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Mario Puzo: an author you can’t refuse

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Mario Puzo: an author you can’t refuse

I read ‘The Godfather’ in my teens, again in my 30s and at one time as a kind of guide to the world of men

Mario Puzo in California in 1970 © Bob Peterson/The LIFE Images Collection/Getty Images

Over the years, I have made recalcitrant colleagues offers they can’t refuse, taunted my family by referring to them as my own cosa nostra, sworn to go to the mattresses against random Twitter trolls. It is fair to say that Mario Puzo’s The Godfather left a deeper mark on me than most literary classics.

Fifty years after the publication of the book, Francis Ford Coppola’s film adaptation is probably what most people remember, more so than Puzo’s original novel about Don Vito Corleone, the olive oil business, and the rise of a Mafia clan. The book was a huge success, staying on the New York Times bestseller list for 67 weeks, outselling Philip Roth, Peter Benchley and Michael Crichton. The paper’s review in 1969 enthused: “ . . . with loving care and detail, what Roth has done for masturbation, Puzo has done for murder.”

Puzo was born in Hell’s Kitchen in 1920, one of 12 children of Italian immigrants. His father, an illiterate trackman for the New York Central Railroad, abandoned his mother when Mario Puzo was just 12. Maria Le Conti Puzo inspired Lucia Santa, the heroic Italian mother of his second novel, The Fortunate Pilgrim, and in turn Don Vito Corleone. “Whenever the Godfather opened his mouth, in my own mind I heard the voice of my mother. I heard her wisdom, her ruthlessness, and her unconquerable love for her family and for life itself.”

He served briefly and without much distinction in the US military, and published his first novel, The Dark Arena, in 1955. Puzo had borrowed books from the public library, where he would later research The Godfather; he wanted to be a writer, a good one, like Dostoevsky. He wrote three literary novels, including a curiously haunting novel about a teenage boy’s on-the-road odyssey, The Runaway Summer of Davie Shaw, which earned some critical praise and a total of $6,500.

“I was 45 years old and tired of being an artist,” Puzo wrote in The Godfather Papers and Other Confessions. “Besides, I owed $20,000 to relatives, finance companies, banks and assorted bookmakers and shylocks. It was really time to grow up and sell out as Lenny Bruce once advised.” GP Putnam’s editors gave him a $5,000 advance, and some months later, the paperback rights sold to Fawcett for a record $410,000. He’d already sold the film rights — Paramount Pictures offered $12,500 based on the first 100 pages — ignoring his agents’ advice to wait.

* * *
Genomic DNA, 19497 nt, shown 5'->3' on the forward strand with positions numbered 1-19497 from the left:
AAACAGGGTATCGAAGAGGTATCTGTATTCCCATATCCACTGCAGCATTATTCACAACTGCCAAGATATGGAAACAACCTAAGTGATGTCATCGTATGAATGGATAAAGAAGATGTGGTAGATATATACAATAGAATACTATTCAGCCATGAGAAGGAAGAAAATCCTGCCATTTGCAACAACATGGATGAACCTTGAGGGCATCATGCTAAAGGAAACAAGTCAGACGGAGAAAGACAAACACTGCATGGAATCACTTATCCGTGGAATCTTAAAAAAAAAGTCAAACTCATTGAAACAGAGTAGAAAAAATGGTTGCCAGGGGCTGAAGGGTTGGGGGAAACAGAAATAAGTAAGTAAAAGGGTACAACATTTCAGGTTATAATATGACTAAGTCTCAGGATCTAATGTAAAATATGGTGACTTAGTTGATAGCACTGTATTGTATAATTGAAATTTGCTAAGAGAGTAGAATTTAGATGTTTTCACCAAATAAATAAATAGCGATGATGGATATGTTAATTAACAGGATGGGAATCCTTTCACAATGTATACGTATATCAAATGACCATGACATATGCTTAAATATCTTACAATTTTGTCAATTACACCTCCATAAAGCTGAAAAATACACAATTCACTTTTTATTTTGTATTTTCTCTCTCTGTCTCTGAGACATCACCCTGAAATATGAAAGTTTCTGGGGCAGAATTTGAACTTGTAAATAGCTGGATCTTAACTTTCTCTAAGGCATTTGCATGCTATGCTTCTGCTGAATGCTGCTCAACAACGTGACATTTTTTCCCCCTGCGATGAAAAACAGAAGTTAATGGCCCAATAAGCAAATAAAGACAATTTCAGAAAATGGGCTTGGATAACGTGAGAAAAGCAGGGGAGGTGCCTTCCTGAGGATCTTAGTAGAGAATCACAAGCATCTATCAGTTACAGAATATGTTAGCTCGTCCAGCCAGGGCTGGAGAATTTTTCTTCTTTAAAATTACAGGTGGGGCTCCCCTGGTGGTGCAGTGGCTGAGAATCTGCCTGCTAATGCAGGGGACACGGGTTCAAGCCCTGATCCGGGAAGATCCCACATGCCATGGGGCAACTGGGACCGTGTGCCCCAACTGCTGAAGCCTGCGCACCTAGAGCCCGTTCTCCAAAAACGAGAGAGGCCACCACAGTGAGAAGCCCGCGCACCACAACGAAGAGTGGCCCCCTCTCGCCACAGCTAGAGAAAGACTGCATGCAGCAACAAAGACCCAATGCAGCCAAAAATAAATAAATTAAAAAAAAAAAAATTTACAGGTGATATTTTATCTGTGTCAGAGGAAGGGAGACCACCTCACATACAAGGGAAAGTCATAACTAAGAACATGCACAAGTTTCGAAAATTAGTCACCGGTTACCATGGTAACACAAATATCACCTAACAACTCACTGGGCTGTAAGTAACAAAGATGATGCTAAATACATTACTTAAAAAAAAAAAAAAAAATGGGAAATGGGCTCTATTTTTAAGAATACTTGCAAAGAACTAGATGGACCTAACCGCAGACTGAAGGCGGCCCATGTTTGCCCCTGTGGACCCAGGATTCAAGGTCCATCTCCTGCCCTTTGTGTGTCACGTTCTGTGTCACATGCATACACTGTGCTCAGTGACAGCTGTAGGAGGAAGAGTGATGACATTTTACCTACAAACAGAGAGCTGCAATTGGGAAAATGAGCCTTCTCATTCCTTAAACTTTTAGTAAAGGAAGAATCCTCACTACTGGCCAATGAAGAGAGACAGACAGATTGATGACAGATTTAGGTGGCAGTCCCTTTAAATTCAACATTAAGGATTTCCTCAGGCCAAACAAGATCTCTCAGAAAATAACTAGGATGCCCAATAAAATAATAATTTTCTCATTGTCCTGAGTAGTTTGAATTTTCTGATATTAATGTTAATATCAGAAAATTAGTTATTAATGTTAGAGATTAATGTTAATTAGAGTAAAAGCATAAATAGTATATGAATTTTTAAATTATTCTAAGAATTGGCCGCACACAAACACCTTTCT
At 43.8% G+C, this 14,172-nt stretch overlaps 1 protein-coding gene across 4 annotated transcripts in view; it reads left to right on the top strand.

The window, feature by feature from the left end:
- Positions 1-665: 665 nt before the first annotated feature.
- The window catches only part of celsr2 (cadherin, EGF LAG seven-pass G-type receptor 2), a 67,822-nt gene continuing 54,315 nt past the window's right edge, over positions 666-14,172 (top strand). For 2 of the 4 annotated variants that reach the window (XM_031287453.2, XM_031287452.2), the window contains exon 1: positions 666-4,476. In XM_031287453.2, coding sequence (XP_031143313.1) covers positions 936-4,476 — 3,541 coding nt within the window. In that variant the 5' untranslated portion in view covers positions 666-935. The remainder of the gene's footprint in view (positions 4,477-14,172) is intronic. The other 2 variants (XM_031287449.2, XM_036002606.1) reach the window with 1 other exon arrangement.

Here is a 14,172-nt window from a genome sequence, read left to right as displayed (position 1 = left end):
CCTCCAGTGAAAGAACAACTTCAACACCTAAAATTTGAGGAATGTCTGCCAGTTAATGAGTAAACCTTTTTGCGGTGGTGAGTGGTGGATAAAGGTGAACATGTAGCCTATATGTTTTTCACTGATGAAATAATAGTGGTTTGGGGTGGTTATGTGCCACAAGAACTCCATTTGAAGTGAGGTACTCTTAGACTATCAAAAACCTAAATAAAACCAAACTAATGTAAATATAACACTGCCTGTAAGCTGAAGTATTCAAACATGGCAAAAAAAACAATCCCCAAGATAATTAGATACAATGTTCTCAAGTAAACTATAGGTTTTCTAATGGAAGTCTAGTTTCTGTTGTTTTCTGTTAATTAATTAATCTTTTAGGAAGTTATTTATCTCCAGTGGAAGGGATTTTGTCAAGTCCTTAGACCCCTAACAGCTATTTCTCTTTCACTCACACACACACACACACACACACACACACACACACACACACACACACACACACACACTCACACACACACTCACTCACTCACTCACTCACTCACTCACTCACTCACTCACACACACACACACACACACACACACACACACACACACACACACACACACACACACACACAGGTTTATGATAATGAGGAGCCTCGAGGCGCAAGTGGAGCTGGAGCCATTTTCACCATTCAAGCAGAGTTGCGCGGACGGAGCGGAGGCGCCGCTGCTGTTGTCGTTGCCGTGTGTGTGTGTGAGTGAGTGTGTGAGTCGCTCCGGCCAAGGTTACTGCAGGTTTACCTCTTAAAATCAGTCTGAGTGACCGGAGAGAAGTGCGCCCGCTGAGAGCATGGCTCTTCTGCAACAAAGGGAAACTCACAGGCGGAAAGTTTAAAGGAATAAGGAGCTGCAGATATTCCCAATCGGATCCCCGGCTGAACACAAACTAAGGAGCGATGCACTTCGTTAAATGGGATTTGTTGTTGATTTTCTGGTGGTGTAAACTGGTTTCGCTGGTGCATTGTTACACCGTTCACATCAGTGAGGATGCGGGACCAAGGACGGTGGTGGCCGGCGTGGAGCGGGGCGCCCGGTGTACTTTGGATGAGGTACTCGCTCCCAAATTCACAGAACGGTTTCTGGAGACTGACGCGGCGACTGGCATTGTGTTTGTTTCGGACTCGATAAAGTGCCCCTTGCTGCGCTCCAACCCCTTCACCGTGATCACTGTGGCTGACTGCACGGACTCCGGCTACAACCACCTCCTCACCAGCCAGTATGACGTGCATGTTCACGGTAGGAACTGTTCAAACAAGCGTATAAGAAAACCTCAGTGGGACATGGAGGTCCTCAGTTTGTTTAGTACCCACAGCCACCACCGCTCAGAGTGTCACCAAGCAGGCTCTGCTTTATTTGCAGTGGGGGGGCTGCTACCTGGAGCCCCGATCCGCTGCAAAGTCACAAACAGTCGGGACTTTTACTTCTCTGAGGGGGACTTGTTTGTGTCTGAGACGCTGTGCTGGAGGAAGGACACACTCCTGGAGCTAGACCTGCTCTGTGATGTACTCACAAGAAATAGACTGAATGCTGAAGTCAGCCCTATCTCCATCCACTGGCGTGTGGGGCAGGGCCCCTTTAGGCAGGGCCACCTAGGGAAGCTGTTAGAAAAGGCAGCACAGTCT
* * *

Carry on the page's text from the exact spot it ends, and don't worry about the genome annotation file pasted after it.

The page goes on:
I read The Godfather in my teens for the carnal bits and violence, and again in my 20s for the Hollywood gossip, the almost lyrical bits of New York Italian immigrant history. Coming back to it over two decades later, it’s surprising that Puzo’s writing still seems so fresh, so contemporary. “Don Vito Corleone was a man to whom everyone came for help, and never were they disappointed.” It may never be a classic — Puzo felt that it overshadowed all of his later novels — but it remains one of the great mainstream works of fiction about family and business.

The close-knit Italian families he described, cooking and fighting and living in a tight huddle, did not feel foreign to me; they felt exactly like Bengali families, minus perhaps the high body count and the blaze of guns. The economy of favours that he describes in long, carefully researched chapters on the genesis of the Genco Pura Olive Oil company was familiar, too, because that was how much of New Delhi and north India’s business clans worked and still work, stepping in to dispense justice, protection, retribution where the government either failed or was absent.

Puzo gave few interviews, but when he spoke to Larry King in 1996, he said: “The Godfather was really, to me, a family novel, more than a crime novel.” At one time, I turned to The Godfather not for the epic war between the Barzinis and the Corleones, or the sickeningly accurate descriptions of how to garrotte your more inconvenient enemies, but as a kind of guide to the world of men who’d grown up in families where masculinity was prized, taught, and constantly had to be proved. The Corleone had a bro code long before the term had been invented, and it played out not just among Sonny Corleone, Michael Corleone and the clan’s trusted capos, but between the singer Johnny Fontane and his childhood friend Nino Valenti.

The Fortunate Pilgrim is probably the best novel that Puzo, who died in 1999, wrote. But The Godfather is the one he’ll be remembered for. “It was part of the Don’s greatness that he profited from everything,” wrote Puzo. In the badlands of India, and a dozen other countries, there are still men like Vito Corleone, building their businesses on a high corpse count and a shrewd understanding of human nature, growing green peppers and tomatoes in their gardens once the shooting is done.

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